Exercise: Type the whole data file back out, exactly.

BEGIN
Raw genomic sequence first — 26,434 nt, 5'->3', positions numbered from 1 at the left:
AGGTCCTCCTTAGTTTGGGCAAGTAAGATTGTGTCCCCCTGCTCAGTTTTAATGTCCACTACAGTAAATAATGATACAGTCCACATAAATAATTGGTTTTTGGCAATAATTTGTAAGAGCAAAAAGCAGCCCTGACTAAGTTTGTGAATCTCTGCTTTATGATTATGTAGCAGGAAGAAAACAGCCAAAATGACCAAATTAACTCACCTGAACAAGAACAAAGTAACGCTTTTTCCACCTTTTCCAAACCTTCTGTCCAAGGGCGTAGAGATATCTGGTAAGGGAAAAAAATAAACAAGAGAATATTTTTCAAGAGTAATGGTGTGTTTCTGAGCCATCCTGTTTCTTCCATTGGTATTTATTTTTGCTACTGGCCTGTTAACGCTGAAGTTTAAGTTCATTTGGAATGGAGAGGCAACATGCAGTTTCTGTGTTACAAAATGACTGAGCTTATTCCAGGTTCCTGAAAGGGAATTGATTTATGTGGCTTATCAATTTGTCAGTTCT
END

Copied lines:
Raw genomic sequence first — 26,434 nt, 5'->3', positions numbered from 1 at the left:
AGGTCCTCCTTAGTTTGGGCAAGTAAGATTGTGTCCCCCTGCTCAGTTTTAATGTCCACTACAGTAAATAATGATACAGTCCACATAAATAATTGGTTTTTGGCAATAATTTGTAAGAGCAAAAAGCAGCCCTGACTAAGTTTGTGAATCTCTGCTTTATGATTATGTAGCAGGAAGAAAACAGCCAAAATGACCAAATTAACTCACCTGAACAAGAACAAAGTAACGCTTTTTCCACCTTTTCCAAACCTTCTGTCCAAGGGCGTAGAGATATCTGGTAAGGGAAAAAAATAAACAAGAGAATATTTTTCAAGAGTAATGGTGTGTTTCTGAGCCATCCTGTTTCTTCCATTGGTATTTATTTTTGCTACTGGCCTGTTAACGCTGAAGTTTAAGTTCATTTGGAATGGAGAGGCAACATGCAGTTTCTGTGTTACAAAATGACTGAGCTTATTCCAGGTTCCTGAAAGGGAATTGATTTATGTGGCTTATCAATTTGTCAGTTCT